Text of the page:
A series of South African government laws followed over the next two decades that placed indigenous Africans at a substantial disadvantage compared with whites in the area of education. By 1979 only 29 percent of black pupils were completing their primary and secondary schooling, compared with 81 percent of white pupils. A number of these legislative acts established separate universities for blacks, coloureds, and Asians and put higher education increasingly under the long arm of the state. The National Educational Policy and the Act on Educational Services passed in 1967, and the 1969 Act on the Training of Teachers established a new Department of National Education that retained control of all tertiary educational institutions: universities, colleges of advanced technology, technical colleges and institutes, and other colleges offering postsecondary certificates. This completed government encroachment on university autonomy especially on such matters as admission of people from other racially defined groups.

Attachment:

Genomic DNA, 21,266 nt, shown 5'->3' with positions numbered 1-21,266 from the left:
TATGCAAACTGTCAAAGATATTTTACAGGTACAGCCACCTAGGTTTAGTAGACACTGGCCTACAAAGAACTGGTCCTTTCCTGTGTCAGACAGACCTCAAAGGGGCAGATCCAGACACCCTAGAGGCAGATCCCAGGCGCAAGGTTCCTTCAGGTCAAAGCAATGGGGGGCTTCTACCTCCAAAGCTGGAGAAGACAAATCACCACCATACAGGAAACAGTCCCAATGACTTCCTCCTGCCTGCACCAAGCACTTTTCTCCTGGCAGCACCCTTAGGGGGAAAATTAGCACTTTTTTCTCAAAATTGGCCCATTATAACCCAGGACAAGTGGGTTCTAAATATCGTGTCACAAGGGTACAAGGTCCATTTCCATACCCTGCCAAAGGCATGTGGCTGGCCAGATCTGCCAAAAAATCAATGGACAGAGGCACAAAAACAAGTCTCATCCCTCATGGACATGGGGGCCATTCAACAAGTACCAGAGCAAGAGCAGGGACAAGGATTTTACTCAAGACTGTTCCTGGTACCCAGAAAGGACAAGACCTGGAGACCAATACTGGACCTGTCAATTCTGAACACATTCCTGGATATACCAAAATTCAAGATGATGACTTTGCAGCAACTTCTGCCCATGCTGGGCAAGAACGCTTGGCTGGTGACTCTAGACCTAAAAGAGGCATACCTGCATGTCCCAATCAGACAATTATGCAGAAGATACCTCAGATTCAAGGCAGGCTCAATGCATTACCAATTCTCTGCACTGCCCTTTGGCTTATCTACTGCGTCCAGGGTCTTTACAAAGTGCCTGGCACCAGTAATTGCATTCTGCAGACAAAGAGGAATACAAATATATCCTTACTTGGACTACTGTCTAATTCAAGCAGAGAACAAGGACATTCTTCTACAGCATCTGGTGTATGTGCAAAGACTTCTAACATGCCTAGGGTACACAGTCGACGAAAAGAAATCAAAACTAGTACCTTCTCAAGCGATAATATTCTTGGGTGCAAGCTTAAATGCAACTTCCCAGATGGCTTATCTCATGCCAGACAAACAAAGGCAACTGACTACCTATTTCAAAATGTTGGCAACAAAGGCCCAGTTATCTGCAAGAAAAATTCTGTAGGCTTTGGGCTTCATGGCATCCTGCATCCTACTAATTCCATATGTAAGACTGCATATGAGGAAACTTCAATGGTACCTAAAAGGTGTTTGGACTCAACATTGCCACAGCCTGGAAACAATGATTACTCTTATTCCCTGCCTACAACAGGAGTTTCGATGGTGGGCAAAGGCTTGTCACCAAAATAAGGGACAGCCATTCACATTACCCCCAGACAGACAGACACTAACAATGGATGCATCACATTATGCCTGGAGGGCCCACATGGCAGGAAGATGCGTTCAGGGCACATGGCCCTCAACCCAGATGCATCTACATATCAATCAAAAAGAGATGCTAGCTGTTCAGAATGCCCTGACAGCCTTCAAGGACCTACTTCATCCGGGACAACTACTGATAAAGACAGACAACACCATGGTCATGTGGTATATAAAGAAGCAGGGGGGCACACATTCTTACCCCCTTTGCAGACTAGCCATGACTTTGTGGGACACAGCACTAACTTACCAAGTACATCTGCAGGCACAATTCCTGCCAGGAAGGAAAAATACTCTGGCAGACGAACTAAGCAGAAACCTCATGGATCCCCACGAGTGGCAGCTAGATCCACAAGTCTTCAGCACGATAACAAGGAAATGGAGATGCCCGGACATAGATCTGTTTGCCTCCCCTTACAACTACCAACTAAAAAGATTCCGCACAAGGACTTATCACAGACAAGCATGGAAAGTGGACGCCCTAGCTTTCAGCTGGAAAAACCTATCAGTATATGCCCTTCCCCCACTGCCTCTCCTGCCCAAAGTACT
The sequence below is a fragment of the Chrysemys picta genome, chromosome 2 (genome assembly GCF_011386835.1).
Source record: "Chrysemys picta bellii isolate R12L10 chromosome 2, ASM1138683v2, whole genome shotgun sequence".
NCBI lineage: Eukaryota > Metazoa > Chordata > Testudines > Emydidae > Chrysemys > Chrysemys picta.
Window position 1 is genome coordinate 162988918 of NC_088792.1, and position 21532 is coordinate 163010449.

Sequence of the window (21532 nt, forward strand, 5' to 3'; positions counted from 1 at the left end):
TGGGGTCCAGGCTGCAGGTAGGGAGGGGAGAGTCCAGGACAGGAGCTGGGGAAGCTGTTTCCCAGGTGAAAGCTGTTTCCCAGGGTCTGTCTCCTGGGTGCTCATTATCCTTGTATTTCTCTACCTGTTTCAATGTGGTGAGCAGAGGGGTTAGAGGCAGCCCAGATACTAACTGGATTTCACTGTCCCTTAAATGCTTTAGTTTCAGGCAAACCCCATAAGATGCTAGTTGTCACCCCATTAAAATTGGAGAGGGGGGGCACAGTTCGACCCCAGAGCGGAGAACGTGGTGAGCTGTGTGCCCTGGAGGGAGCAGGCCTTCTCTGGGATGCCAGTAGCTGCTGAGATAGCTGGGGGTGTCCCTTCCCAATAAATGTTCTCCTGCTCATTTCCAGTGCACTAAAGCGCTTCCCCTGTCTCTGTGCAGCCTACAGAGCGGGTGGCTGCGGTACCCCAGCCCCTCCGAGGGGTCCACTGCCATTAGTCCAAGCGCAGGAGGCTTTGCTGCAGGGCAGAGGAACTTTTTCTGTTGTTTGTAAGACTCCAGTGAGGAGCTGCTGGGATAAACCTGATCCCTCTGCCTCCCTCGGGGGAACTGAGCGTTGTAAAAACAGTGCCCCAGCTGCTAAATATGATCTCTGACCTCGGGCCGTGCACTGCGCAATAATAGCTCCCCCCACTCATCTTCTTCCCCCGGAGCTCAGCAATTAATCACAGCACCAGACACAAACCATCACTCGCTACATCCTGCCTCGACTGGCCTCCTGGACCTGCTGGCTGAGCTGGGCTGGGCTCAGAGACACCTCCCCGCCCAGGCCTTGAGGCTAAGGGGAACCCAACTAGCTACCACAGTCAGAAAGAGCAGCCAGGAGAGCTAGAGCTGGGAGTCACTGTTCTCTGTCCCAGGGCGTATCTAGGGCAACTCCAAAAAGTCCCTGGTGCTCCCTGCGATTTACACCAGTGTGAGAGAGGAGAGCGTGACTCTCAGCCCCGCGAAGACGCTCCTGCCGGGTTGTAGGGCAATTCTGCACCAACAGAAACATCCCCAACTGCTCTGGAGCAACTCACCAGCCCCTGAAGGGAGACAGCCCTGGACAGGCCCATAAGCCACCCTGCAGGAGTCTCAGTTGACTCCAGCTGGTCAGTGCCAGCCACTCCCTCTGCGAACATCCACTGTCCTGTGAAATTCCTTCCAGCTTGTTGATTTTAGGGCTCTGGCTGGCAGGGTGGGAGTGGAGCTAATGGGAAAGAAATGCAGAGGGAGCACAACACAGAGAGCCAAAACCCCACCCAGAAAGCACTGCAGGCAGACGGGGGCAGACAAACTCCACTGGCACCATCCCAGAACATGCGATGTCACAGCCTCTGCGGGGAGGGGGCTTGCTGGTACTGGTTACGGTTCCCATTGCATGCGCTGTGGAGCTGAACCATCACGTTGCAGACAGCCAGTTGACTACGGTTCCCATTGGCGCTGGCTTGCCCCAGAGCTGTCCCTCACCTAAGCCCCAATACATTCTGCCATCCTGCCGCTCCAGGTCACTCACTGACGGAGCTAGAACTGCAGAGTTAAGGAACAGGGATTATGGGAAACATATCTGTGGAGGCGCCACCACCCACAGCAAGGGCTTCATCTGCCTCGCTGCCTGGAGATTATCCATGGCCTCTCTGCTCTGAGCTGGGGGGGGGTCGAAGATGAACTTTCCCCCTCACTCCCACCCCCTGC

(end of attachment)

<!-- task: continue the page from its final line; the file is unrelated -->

The Constitution of 1996 and a comprehensive, integrated series of education laws enacted under the administrations of Presidents Mandela and Mbeki have been transforming the South African educational system at all levels. For example, the South African Schools Act 84 of 1996 provides for a uniform system for the organization, governance, and funding of schools. The Act is intended to "redress past injustices in educational provision, provide an education of progressively high quality. . ., advance the democratic transformation of society, combat racism and sexism and all other forms of unfair discrimination and intolerance, contribute to the eradication of poverty and the economic well-being of society, [and] protect and advance [South Africa's] diverse cultures and languages." The 1996 South African Schools Act also spells out the new democratic government's plans for educational reform. The Act provides for: 1) compulsory education for learners between the ages of 7 and 15 or learners reaching grade 9, whichever occurs first; 2) two categories of schools, namely public and independent schools, as well as the establishment and maintenance of public schools on private property; 3) criteria for the admission of learners to public schools; 4) governance and management of public schools, 5) the election of governing bodies and their functions; and 6) funding of public schools.